The childhood targets of an educator’s sexual misconduct report that they suffer emotional, educational, and developmental or health effects.1 These behaviors affect academic achievement in the following ways:
- Avoiding the teacher or other educator,
- Not wanting to go to school,
- Not talking much in class,
- Having trouble paying attention,
- Finding it hard to study,
- Getting into trouble with school authorities,
- Feeling less likely to get a good grade,
- Feeling afraid or scared,
- Feeling confused about identity, and
- Having doubts whether they can ever have a happy, romantic relationship.
For most children, being the victim of sexual misconduct does damage that lasts well into adulthood, and for most, it is never fully repaired. Child sexual abuse targets lose trust in adults and authority figures, suffer physical ailments and lowered immune systems, and do less well in school. They often drop out of or avoid school.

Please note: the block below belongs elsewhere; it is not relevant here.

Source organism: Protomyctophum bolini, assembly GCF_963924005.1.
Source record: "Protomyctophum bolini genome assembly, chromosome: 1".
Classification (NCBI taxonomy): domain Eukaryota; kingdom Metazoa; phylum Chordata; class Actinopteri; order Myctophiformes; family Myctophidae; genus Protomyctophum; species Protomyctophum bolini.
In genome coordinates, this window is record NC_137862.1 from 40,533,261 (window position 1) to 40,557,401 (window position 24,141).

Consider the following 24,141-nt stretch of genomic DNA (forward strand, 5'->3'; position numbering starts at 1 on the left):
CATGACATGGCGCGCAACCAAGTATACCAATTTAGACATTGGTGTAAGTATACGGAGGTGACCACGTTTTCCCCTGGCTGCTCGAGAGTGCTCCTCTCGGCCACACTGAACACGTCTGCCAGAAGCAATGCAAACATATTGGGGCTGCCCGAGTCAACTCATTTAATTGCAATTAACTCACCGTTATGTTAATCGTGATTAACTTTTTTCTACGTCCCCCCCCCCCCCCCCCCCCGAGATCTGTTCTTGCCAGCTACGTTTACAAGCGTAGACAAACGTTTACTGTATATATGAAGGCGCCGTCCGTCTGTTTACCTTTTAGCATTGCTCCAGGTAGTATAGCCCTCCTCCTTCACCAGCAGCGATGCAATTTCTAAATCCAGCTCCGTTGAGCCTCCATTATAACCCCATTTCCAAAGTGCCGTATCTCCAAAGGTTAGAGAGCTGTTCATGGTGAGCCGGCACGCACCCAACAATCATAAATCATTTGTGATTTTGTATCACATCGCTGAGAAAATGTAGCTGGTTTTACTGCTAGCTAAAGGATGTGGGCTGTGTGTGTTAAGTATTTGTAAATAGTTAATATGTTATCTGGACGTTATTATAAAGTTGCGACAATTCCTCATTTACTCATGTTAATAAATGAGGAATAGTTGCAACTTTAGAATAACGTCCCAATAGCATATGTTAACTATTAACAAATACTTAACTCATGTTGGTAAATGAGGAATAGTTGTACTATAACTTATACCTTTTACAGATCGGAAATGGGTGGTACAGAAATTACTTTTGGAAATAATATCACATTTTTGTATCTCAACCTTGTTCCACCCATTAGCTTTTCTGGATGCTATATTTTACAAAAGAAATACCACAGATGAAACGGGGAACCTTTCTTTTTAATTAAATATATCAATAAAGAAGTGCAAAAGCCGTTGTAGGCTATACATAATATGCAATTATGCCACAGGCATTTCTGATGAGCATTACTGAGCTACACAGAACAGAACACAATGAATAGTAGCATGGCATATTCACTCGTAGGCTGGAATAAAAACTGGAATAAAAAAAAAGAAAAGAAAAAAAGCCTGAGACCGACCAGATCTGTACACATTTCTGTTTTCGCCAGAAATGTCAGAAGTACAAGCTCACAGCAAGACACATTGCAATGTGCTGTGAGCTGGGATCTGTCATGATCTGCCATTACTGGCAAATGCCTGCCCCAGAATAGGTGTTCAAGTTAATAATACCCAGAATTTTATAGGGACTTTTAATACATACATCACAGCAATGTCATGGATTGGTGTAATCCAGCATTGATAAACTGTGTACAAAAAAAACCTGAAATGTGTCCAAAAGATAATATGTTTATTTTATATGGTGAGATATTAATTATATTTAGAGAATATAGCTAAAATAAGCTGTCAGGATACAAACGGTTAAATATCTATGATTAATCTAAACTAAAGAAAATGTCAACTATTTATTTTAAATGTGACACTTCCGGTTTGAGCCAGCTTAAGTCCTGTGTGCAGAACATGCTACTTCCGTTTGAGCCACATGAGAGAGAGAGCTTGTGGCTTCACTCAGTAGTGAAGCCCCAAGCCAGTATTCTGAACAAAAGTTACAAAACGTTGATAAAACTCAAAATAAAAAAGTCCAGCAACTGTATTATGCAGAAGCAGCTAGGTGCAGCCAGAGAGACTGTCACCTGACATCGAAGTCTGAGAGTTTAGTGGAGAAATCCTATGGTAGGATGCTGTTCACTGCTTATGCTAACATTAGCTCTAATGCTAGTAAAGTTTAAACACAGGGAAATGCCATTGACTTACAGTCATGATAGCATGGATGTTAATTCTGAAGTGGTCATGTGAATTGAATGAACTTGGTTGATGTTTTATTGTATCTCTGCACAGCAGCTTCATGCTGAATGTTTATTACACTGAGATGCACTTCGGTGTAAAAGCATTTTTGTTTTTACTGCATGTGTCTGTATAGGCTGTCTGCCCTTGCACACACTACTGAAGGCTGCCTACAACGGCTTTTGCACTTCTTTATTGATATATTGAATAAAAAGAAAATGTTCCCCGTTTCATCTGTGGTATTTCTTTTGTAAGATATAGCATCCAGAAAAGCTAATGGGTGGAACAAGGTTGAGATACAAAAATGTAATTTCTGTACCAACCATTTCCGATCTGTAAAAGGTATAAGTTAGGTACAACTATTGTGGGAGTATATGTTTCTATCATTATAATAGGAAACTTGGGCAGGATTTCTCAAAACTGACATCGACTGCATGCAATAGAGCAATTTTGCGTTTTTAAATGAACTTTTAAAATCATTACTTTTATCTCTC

Sexually abused children are more likely than children who are not sexually abused to be substance users as adults and to have difficulty forming intimate relationships. The same sense of betrayal and shame that attaches to incest is found in sexual abuse by teachers where the pseudo parental relationship that the teacher plays has been sexualized.2
1 “Educator Sexual Misconduct: A Synthesis of Existing Literature,” U.S. Department of Education, 2004